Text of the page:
• Get your children involved in the training of your dog. This is a great way to build a confident relationship between the two. Keep in mind that you should be monitoring all types of training that your child does with your dog, as kids tend to go to extremes with their commands and it can end up having an adverse effect on your pooch.
  • Children and puppies should never be unsupervised at any point, period.  

Children and dogs can have a great relationship if it is handled properly. Make sure to always supervise your child and your dog to prevent any incidents. Getting your children involved in the training of your dog teaches them responsibility and can greatly improve their relationship. Morris K9 Campus offers a “Kids Training Dogs” Workshop, where you can oversee your child as the one in charge of training your pooch. Visit or call (973) 252-5100 to sign your kid and your pooch up today!

Friday, July 12, 2013

Never Leave a Dog Alone in the Car

Summer is here and with that the summer heat has arrived. This can mean more trips to the park, more fun playing outside and car rides with the windows down. Dogs can have very different reactions to riding in the car, which we discussed in our previous post on how to help an anxious dog in the car. What can make dogs most anxious, however, is the temperature in a car that isn’t running or moving. Within minutes a cool car can turn sweltering on a hot summer’s day, which means that dog owners need to be more conscious about leaving their dogs alone in the car. 

It is never safe to leave your dog in a car alone, for any period of time. Temperatures can reach a deadly point for your dog fast, even on a lukewarm day. Even open windows or air conditioning don’t prevent your dog from overheating.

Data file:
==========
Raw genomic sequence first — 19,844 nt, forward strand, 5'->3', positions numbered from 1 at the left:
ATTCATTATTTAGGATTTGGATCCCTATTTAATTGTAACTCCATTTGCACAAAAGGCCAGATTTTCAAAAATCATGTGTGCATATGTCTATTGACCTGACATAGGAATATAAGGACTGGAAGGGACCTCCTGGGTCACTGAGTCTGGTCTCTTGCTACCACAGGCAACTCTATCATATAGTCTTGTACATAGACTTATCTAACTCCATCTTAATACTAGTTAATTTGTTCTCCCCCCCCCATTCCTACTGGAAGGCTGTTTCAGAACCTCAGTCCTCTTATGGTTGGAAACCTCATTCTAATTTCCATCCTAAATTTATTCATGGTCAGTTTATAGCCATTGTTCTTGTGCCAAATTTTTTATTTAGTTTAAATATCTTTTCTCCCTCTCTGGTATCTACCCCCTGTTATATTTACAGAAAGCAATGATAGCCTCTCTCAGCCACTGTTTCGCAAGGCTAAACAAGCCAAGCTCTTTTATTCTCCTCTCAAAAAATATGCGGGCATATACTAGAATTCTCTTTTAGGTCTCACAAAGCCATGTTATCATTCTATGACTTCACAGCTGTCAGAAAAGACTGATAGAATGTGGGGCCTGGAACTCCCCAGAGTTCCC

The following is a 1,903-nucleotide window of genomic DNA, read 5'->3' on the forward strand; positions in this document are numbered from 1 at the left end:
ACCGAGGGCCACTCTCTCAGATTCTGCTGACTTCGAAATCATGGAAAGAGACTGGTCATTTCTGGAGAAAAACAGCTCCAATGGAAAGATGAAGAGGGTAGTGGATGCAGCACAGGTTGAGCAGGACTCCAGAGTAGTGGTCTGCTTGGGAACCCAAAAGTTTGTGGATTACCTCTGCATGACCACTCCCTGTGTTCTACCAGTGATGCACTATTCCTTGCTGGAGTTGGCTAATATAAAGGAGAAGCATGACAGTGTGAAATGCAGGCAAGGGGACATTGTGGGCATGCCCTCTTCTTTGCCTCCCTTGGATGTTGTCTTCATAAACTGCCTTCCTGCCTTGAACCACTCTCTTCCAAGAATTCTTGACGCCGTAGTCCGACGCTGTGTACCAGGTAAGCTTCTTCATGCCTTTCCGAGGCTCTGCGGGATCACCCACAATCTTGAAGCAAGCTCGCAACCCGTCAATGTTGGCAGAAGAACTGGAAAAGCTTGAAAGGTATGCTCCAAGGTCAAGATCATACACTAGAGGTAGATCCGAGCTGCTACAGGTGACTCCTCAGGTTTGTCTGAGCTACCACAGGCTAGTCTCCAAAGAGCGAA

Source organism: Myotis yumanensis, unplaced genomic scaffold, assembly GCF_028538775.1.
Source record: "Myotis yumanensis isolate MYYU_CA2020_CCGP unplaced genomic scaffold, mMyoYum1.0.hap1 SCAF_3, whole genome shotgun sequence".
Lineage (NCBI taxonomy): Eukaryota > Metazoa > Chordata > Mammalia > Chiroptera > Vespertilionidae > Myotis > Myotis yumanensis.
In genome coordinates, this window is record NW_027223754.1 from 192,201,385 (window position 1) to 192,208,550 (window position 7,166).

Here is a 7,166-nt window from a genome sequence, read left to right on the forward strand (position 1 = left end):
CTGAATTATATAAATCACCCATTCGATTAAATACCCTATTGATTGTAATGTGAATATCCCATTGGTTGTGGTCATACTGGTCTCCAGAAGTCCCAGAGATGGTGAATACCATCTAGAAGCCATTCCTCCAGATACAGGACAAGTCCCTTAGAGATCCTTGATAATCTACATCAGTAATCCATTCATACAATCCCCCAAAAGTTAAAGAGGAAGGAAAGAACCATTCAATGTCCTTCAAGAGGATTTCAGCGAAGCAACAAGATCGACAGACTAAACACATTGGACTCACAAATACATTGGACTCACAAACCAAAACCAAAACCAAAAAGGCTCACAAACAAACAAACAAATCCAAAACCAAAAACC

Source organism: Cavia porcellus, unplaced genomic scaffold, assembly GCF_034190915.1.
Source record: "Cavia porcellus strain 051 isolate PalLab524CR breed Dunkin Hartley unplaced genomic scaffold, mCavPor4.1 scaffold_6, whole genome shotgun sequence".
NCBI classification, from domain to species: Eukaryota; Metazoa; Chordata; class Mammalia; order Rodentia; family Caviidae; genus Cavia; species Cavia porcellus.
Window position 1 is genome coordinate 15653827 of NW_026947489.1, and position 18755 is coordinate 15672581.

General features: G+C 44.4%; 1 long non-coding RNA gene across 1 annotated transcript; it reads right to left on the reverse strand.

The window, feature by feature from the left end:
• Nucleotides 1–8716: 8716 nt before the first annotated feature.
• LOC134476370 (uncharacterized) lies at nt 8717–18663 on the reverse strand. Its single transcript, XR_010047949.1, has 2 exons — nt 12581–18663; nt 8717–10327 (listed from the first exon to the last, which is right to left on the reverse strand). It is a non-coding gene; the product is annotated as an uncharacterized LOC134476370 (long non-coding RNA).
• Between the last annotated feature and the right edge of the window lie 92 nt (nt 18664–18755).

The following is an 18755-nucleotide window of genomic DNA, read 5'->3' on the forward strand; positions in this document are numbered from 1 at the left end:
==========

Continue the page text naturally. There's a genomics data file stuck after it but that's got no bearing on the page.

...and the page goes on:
Before traveling with your dog, consider the many alternatives to leaving your pet alone in the car: 

Drive Thru: If you are out with your dog and want to stop to get a refreshing drink or snack, choose to go through a drive thru instead of a restaurant or store that would require you to leave your dog alone in the car. Within minutes, your car can get hotter than your dog can withstand, so do you pooch a favor and go through the drive thru.

Pet Friendly Stores: If you want to get your dog out during the summer heat, look for local stores that are pet friendly. This way you can enjoy shopping while your pooch stays cool.
Dog Friendly Restaurants: There are many restaurants with a dog friendly patio or other eating area that welcomes pets. A quick Google search will pull up restaurants in your area where you and you dog can both enjoy an outdoor dining experience. The Morristown Deli just opened their pet friendly patio where you can bring your dog, plus they have items on the menu just for your pooch!

Leave Your Dog at Home: If you have errands to run, leave your dog at home! It’s too hot outside to leave your dog in the car even when just picking up milk at the grocery store. Let your pup enjoy the air conditioning at home instead of being stuck in the heat.